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SK chemicals SK chemicals Agreed with Global NPO to Co-develop Next Generation Vaccine for Gastroenteritis in Children


- Active developing next generation rotavirus vaccine
- PATH will transfer its rotavirus vaccine technology in the second phase of clinical trials to SK chemicals
- Two companies will execute the third phase of clinical trials and global license together…Planning production of specimen and mass production at L HOUSE

SK chemicals is expanding its global business territory with its advanced vaccine R&D technologies and production capability.

SK chemicals announced that the company and global nonprofit organization (NPO) Program for Appropriate Technology in Health (PATH) signed an agreement for developing new rotavirus vaccine. 

This agreement is aiming to transfer PATH’s rotavirus vaccine technology into SK chemicals, develop process together for commercial production, and acquire global licenses. It also targets vaccine provision to underdeveloped countries for low prices.  

As soon as the agreement is completed, PATH will transfer its rotavirus vaccine technology to SK chemicals. Currently its rotavirus vaccine technology is in the second phase of clinical trials. After that, SK chemicals will develop and produce a specimen for clinical trial at L HOUSE (vaccine production facility) located in Andong, Korea and provide it to PATH for future clinical trials. After completing clinical trials and global license, SK chemicals will take charge of commercial production.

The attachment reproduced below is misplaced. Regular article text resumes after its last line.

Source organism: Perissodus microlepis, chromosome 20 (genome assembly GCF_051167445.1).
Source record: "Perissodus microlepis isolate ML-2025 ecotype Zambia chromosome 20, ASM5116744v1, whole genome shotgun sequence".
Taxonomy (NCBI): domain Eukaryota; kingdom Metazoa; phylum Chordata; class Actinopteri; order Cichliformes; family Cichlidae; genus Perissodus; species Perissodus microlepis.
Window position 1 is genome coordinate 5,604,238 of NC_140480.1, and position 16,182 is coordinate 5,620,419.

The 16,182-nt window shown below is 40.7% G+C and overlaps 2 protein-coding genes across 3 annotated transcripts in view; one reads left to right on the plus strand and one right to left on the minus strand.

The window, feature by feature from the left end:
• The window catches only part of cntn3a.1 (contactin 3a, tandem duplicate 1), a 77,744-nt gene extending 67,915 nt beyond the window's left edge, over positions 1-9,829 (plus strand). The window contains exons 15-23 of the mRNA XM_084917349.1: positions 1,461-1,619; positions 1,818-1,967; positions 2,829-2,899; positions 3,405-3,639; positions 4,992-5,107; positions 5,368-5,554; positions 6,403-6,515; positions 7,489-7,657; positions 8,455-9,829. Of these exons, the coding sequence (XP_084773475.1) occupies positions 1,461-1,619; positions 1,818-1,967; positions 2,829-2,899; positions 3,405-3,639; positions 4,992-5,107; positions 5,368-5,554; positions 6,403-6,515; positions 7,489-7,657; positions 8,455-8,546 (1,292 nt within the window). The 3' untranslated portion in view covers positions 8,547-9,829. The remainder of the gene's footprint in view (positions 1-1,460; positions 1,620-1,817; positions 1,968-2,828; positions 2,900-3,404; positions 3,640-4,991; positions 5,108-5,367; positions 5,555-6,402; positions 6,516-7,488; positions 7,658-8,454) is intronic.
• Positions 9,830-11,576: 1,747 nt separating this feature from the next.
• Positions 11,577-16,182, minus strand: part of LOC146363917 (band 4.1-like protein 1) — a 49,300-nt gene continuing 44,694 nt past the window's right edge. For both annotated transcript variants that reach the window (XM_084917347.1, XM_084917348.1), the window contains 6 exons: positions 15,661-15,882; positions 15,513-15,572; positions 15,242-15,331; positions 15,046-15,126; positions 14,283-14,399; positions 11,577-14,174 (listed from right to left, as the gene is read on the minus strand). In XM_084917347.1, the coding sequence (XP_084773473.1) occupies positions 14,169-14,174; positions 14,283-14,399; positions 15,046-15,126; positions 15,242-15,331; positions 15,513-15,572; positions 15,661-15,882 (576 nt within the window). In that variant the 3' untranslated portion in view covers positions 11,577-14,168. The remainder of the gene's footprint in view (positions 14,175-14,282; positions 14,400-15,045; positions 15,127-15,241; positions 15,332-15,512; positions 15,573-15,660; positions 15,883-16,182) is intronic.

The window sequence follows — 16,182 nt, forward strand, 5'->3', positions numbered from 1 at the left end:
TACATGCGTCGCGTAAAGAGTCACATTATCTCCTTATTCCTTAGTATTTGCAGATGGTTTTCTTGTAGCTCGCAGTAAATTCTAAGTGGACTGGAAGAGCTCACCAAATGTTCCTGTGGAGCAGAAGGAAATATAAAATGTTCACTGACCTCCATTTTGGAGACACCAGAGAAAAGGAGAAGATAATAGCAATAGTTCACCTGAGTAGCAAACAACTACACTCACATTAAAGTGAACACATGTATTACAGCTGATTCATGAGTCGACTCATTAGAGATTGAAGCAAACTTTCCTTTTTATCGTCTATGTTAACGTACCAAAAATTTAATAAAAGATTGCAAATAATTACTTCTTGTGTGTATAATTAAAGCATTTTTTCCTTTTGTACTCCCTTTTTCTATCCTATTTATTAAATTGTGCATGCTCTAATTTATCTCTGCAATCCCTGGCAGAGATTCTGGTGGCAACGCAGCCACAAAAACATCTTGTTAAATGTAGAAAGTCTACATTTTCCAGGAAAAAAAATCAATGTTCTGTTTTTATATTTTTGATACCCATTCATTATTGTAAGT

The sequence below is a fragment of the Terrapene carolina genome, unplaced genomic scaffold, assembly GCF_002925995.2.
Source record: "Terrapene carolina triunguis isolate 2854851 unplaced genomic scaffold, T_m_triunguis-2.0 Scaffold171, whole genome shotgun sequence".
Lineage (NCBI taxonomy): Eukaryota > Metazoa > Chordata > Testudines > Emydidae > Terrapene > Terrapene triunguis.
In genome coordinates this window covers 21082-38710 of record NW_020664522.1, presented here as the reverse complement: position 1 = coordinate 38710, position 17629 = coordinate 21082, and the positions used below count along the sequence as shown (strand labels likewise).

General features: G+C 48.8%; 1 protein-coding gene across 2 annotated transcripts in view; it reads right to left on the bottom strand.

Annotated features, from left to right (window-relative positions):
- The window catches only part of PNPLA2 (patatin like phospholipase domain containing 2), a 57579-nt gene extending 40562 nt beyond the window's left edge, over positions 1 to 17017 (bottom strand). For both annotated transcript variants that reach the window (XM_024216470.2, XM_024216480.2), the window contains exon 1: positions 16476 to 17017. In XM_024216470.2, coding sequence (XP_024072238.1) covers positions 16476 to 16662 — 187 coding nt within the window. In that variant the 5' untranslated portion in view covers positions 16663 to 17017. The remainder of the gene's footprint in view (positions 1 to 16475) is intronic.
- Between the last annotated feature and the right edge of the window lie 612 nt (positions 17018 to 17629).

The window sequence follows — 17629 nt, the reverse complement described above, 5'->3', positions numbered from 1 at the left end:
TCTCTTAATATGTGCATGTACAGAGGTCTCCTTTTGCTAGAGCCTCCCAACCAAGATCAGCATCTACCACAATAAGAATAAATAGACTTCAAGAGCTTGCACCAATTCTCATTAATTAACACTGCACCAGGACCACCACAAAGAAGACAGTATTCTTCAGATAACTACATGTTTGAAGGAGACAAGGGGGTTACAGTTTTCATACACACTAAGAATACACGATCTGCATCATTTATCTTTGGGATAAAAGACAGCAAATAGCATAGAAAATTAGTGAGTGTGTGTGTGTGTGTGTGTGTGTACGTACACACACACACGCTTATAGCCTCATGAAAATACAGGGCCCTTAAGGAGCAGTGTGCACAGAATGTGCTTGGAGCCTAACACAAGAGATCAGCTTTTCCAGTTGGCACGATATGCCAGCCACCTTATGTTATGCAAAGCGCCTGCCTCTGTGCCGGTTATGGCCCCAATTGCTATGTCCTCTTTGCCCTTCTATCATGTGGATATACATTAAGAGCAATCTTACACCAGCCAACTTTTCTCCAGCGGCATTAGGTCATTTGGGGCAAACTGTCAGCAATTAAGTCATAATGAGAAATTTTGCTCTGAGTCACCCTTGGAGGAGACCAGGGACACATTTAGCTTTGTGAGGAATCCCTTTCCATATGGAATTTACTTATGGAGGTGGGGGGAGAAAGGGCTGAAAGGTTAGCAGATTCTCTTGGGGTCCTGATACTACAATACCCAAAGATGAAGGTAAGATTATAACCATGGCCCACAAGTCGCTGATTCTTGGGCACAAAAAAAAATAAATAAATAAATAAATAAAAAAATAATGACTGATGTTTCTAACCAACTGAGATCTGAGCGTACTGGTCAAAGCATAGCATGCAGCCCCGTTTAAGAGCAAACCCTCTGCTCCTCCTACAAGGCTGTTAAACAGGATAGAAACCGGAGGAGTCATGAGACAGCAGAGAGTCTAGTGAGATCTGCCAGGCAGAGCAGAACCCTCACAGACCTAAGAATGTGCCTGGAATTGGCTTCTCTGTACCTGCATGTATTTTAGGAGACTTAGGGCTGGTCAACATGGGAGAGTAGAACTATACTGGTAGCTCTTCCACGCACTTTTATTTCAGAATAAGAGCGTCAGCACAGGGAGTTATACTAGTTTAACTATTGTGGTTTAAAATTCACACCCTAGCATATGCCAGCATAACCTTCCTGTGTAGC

In addition, the two companies will review PQ certification from WHO in order to provide the vaccine to underdeveloped countries.

Park Man-Hoon, CEO of SK chemicals, said, “The first partnership with PATH will contribute to expanding SK chemicals’ vaccine pipeline. We are developing typhoid vaccine with other global NPO in order to support underdeveloped countries.”

Meanwhile, rotavirus is one of the biggest reasons for infant death, every year more than 2 million people are hospitalized because of rotavirus enteritis, and around 210,000 people die, according to WHO.

In particular, the death toll is concentrated in underdeveloped countries, especially in Africa where it is hard to get vaccinated because of insufficient infrastructure and transportation. 

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